Adam: I think the great thing about Twitter as well is when you use the hashtag, there’s absolutely no bias. So when you may look to purchase advertising somewhere or depict your Gigs somewhere, you can often find that the more money or the more time you invest, the better your results show.
However on Twitter, because they have the filter for the hashtag, you show by newest posted, you could literally show up on that massive hashtag that is a very popular hashtag and for that moment in time, you would be the top results.
Dan: Oh, that’s right. Then with your – basically as it gains more popularity, you get more interaction, retweets and favorites through that. It will stay up there or it can make its way. It can rise up there by getting that too. The more popularity, the more it can rise at the top. So you get it out there and you’ve got a good service that people like. You never know where it can go.
Adam: So it’s definitely a platform with a kind of easy entry point to it. The fact that the filters allow anyone’s tweet to show so high for that unspecified amount of time means the amount of effort you need to put in to do that is actually very quite minimal.
Dan: Correct and I have tweets that I have sent out a year or two ago that still get interaction to this day. So the staying power is also there.
Redd: So Dan, I know one of the other things that has had more popularity recently is Periscope. If you guys haven’t seen it yet, Periscope is a really interesting Twitter – it’s associated with Twitter I believe and it is where you can live stream what you are doing on video. And I know Dan you’ve taken to using that a little bit for marketing purposes, correct?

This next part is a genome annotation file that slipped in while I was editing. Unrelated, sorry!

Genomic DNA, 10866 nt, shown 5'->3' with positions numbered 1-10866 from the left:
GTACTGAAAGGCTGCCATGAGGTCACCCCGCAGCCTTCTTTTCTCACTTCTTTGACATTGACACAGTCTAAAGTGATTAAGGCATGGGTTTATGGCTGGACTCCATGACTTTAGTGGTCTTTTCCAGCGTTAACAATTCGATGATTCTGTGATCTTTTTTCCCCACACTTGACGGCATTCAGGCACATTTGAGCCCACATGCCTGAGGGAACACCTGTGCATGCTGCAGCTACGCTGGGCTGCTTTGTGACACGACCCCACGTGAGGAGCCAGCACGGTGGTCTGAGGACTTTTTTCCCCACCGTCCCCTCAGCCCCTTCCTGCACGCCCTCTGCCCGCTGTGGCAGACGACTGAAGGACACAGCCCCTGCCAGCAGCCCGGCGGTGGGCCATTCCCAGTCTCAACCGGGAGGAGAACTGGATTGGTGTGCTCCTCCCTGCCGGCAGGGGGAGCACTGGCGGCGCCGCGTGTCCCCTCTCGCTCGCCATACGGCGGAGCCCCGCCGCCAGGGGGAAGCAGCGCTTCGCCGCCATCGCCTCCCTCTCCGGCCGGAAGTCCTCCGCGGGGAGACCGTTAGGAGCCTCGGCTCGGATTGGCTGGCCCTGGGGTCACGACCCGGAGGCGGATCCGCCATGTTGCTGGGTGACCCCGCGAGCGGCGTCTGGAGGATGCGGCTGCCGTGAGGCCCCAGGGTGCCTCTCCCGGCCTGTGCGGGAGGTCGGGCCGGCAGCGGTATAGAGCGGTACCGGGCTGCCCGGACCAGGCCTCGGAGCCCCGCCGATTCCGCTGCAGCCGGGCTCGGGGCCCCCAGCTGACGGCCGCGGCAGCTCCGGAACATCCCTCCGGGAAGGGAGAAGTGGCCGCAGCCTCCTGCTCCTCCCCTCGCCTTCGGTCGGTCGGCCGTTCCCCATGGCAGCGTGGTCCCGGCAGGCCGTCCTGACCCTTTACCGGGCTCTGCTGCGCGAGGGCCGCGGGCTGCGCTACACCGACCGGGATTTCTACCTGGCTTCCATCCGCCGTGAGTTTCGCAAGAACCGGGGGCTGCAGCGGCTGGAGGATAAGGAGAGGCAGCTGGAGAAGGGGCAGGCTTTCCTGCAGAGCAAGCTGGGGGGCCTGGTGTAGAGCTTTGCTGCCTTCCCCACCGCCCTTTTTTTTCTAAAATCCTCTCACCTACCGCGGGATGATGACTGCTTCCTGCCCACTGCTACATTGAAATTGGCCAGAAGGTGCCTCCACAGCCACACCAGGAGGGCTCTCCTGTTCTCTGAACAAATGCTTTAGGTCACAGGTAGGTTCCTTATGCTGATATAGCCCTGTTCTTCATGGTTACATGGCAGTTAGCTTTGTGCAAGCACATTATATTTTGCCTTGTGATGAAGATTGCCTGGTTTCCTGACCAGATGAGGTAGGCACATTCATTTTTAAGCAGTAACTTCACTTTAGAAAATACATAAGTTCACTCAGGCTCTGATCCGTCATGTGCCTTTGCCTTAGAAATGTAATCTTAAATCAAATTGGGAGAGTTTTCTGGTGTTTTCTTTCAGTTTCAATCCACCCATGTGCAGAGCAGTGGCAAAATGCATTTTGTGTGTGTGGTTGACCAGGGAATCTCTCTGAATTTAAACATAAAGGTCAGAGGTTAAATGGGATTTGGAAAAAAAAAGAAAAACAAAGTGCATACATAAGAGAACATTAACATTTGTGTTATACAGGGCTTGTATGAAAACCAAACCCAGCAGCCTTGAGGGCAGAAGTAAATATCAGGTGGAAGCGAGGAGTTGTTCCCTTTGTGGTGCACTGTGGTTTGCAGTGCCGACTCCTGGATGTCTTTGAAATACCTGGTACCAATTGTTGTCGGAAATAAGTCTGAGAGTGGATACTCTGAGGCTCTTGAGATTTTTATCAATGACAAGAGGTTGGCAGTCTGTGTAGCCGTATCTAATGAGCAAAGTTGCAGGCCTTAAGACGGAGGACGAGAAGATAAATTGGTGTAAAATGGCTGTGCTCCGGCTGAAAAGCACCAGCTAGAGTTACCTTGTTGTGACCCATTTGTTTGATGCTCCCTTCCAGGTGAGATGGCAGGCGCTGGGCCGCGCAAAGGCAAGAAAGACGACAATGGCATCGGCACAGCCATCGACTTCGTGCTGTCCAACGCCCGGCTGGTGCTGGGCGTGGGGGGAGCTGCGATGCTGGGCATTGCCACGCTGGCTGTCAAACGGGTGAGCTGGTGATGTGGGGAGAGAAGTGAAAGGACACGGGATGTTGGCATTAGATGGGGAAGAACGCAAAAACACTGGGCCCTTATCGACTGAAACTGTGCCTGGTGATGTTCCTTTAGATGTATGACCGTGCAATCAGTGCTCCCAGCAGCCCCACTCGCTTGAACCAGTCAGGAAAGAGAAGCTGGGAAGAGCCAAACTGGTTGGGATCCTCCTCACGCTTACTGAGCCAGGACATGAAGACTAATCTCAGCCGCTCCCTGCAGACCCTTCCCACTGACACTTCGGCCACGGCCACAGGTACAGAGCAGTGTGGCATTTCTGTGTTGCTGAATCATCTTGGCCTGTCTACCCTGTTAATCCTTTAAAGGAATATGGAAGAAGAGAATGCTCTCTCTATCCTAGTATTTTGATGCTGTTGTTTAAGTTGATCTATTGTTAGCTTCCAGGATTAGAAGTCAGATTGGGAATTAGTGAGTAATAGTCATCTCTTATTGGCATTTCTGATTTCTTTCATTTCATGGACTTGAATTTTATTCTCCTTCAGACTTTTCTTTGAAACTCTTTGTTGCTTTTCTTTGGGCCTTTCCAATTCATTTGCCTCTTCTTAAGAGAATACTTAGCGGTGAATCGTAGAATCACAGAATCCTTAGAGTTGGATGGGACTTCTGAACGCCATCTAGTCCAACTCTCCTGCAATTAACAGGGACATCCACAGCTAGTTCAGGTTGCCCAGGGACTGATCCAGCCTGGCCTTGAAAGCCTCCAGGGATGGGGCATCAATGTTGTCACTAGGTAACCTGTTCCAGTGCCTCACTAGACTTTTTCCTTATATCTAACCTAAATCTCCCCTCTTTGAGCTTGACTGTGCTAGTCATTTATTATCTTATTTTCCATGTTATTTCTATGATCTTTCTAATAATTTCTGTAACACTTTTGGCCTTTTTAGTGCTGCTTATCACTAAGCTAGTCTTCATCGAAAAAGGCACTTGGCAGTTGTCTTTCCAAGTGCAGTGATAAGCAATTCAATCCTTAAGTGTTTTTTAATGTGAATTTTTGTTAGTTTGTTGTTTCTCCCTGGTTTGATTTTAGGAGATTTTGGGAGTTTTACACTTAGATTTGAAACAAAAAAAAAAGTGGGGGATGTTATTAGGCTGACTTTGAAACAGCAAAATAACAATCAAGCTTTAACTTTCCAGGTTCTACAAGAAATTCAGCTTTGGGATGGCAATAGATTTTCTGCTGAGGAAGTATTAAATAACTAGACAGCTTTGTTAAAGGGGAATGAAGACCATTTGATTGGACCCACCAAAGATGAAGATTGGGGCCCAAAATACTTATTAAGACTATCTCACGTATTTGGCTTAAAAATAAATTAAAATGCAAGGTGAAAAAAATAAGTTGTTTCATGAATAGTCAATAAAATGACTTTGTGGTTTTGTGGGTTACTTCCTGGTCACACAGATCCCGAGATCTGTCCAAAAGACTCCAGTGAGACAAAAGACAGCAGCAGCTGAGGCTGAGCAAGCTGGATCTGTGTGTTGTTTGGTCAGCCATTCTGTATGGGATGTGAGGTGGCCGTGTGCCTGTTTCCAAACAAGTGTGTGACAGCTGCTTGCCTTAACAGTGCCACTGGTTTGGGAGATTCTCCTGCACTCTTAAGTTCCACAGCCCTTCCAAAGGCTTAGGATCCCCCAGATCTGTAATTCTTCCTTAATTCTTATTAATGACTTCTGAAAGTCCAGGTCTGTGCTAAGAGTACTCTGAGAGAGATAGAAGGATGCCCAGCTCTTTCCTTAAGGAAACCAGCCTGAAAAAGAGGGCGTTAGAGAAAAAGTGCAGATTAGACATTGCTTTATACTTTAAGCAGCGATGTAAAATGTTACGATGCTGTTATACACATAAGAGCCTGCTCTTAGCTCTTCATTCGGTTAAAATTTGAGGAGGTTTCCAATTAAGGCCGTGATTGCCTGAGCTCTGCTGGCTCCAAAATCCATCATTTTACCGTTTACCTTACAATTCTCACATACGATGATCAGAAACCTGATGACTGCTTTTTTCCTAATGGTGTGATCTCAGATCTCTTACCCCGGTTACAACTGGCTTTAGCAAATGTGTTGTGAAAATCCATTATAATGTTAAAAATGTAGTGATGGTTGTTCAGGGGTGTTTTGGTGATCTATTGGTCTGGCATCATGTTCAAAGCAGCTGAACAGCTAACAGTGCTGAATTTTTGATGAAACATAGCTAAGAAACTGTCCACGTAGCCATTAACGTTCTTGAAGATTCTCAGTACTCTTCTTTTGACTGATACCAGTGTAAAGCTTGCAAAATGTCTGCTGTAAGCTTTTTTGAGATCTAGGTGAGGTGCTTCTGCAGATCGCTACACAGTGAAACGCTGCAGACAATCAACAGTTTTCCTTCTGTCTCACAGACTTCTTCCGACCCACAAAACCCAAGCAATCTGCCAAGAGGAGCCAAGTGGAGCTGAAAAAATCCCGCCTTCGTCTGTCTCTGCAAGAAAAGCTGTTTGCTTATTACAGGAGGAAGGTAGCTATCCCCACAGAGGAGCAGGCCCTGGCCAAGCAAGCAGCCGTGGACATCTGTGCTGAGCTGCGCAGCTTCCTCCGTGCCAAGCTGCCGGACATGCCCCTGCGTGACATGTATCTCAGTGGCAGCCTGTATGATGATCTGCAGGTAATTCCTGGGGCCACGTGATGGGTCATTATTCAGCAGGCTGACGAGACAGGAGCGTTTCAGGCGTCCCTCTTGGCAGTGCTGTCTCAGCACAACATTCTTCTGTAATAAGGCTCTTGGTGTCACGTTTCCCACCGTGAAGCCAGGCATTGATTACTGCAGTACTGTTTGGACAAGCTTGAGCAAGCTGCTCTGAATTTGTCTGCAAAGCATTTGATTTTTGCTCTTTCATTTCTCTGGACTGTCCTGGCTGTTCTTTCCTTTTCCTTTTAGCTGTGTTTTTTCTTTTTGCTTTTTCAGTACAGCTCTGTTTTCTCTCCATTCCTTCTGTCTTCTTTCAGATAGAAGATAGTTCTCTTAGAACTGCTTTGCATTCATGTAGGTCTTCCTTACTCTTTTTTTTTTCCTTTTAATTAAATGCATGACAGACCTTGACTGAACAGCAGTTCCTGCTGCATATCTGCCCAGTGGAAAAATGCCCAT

Dan: Yeah, that’s right. It’s pretty powerful too. It’s amazing how quickly – especially if you use the location feature on there, how quickly people will all of a sudden be in your room, your video room I guess.
Redd: So basically with Periscope, you will set up a broadcast and you will be basically live streaming what you’re doing and I’ve done a couple of ones where I’ve been in the studio and I’ve actualy put up – scoped what I’m doing and I have had a couple of people be interested in what I’m doing and then go ahead and looked me up on Fiverr later in placing orders.
So I think with Periscope too, it’s one of those new and emerging tools that might be something worth keeping an eye on. It’s like you never really know when the next big thing is going to hit and I kind of feel like Periscope is heading that way.
Dan: I completely agree and it’s taking a lot of momentum and especially recently where you’re taking about live streams. People like to watch live videos. See what you’re doing now and when you’re streaming, you will be amazed on how many people will get involved and start talking to you. Conversations, you bring up some topics. You could be creative with your marketing on there too. One thing that it does is also gets you comfortable with video and gets you comfortable being in front of people because I mean really if you’re proud of your service and you’re proud of what you’re offering, you got to be proud to get it out there as much as you can, the best way you can and the best way right now is video marketing.